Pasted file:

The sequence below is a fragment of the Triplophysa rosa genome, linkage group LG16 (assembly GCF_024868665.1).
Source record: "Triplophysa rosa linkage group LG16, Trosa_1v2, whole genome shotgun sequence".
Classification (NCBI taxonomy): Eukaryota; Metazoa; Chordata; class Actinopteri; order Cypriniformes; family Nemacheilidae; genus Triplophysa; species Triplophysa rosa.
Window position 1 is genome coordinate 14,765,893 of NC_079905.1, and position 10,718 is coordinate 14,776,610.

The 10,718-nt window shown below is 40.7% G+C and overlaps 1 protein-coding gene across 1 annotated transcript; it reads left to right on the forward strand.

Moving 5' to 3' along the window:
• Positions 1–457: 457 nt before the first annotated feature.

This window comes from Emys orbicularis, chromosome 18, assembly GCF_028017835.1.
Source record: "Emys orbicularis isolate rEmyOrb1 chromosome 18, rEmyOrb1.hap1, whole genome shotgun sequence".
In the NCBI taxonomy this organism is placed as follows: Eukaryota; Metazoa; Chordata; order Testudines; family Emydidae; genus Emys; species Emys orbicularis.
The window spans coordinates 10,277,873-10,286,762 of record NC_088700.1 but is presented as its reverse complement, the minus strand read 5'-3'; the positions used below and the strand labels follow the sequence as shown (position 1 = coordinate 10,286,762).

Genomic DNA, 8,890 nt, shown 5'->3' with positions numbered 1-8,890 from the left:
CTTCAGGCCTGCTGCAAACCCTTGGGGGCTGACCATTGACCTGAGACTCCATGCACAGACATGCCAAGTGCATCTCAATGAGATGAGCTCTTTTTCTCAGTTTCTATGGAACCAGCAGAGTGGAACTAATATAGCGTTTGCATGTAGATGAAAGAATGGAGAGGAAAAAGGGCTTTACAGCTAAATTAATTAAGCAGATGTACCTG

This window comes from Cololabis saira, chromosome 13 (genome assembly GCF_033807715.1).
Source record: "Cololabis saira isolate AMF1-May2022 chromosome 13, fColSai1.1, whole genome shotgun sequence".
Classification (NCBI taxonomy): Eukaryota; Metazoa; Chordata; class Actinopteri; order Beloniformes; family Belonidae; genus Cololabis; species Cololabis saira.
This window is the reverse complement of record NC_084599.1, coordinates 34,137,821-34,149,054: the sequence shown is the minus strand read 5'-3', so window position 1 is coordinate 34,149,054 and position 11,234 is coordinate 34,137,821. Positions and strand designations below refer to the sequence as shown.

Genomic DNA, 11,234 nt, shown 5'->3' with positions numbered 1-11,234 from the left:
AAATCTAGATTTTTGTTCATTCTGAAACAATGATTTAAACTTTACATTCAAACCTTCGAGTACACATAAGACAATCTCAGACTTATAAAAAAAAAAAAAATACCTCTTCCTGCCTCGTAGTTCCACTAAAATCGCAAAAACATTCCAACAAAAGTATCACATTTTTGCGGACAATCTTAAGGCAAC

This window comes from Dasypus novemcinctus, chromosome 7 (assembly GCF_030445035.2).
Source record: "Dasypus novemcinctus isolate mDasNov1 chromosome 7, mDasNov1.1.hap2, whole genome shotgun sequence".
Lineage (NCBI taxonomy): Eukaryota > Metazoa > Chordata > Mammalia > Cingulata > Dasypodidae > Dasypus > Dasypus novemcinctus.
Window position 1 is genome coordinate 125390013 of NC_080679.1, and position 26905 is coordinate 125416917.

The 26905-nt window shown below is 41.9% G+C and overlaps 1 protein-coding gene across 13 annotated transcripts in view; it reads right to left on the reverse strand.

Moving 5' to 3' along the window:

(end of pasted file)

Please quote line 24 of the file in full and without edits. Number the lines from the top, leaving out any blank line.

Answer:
The 26905-nt window shown below is 41.9% G+C and overlaps 1 protein-coding gene across 13 annotated transcripts in view; it reads right to left on the reverse strand.